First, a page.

There was no planning, no thought, no deliberation, no process.
Just like that on a searing late April evening in 2012, my two-month notice ended and I simply stopped working a job.
After having worked across the country at various newspapers, including launching two English language dailies and relaunching another two with a new look, in my 12 years in the industry all of a sudden I was not deciding the following morning’s headlines that hundreds of thousands of people were going to read.
I was just 32 at that time with the financial acumen of a 14-year-old and had no clue what lay ahead for me.
At that particular point in time, I didn’t even care.
I had swapped my newsdesk role for business reporting a year earlier and it was soul sucking, boring work.
Nothing as exciting as the newsdesk where there was nonstop excitement most days till midnight.
Moreover, at the time I quit I was learning how to, literally, fly at a paragliding school in the company of a dear friend. I was, so to speak, on the top of the world.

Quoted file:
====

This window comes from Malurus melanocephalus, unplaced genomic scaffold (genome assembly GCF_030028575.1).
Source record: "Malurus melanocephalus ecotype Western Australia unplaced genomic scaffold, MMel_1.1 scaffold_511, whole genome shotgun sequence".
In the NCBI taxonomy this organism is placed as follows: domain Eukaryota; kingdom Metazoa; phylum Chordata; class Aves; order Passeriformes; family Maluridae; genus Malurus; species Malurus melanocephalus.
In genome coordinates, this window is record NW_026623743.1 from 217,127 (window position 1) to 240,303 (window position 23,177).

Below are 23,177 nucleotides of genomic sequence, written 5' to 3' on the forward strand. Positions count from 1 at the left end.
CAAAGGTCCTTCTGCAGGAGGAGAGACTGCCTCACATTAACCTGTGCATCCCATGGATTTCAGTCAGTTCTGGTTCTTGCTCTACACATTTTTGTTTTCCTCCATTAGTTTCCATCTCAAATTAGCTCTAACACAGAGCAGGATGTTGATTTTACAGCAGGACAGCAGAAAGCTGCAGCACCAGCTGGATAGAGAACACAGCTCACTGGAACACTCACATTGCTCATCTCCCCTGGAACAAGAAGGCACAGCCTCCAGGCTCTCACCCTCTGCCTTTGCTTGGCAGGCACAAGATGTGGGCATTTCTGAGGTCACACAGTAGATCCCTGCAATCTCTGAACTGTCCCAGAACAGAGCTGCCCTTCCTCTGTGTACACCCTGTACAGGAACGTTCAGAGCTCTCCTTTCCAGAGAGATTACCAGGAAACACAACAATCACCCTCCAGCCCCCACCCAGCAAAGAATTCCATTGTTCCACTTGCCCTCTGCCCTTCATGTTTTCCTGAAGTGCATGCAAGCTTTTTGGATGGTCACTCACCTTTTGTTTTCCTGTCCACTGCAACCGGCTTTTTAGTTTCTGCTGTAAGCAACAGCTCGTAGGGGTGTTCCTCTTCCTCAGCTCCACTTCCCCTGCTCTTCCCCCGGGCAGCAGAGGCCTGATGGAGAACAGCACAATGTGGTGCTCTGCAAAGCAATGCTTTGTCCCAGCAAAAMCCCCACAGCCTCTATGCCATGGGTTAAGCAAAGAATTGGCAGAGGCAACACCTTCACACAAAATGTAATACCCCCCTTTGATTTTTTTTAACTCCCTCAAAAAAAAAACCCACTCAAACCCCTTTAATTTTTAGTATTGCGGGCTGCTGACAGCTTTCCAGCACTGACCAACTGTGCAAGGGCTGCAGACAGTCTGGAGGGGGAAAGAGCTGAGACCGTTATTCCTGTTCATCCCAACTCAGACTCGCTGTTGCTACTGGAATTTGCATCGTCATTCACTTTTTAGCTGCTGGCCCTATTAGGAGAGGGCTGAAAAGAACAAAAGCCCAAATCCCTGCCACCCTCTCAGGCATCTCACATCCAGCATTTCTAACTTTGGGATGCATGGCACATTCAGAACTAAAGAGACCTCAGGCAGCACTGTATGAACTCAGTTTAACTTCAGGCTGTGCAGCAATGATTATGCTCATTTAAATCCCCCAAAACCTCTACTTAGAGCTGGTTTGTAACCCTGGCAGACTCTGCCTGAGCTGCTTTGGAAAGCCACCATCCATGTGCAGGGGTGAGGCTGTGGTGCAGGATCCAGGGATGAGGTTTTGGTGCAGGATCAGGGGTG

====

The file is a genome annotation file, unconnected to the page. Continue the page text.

But neither I, who had moved jobs and cities at will, nor the people close to me, in our wildest dreams, had imagined that day in April 2012 would turn out to be a significant milestone in my life — the day I retired. (Since I am just 42 as I write this, I ought to clarify, “retired for the first time.”)
I realised that only much later in 2017 when I was chatting with a runner on a frigid November morning in Staten Island at the start line of the New York City Marathon.
But one thing I realised almost immediately after I quit was that not having to report to work at a given time whether you had any work or not, not having to toe an organisation or boss’ line, or pretending to work when you had none, doing things that you didn’t really enjoy (like making a story out of a press release) or not having to stay in the corporate rat race was a wonderful feeling.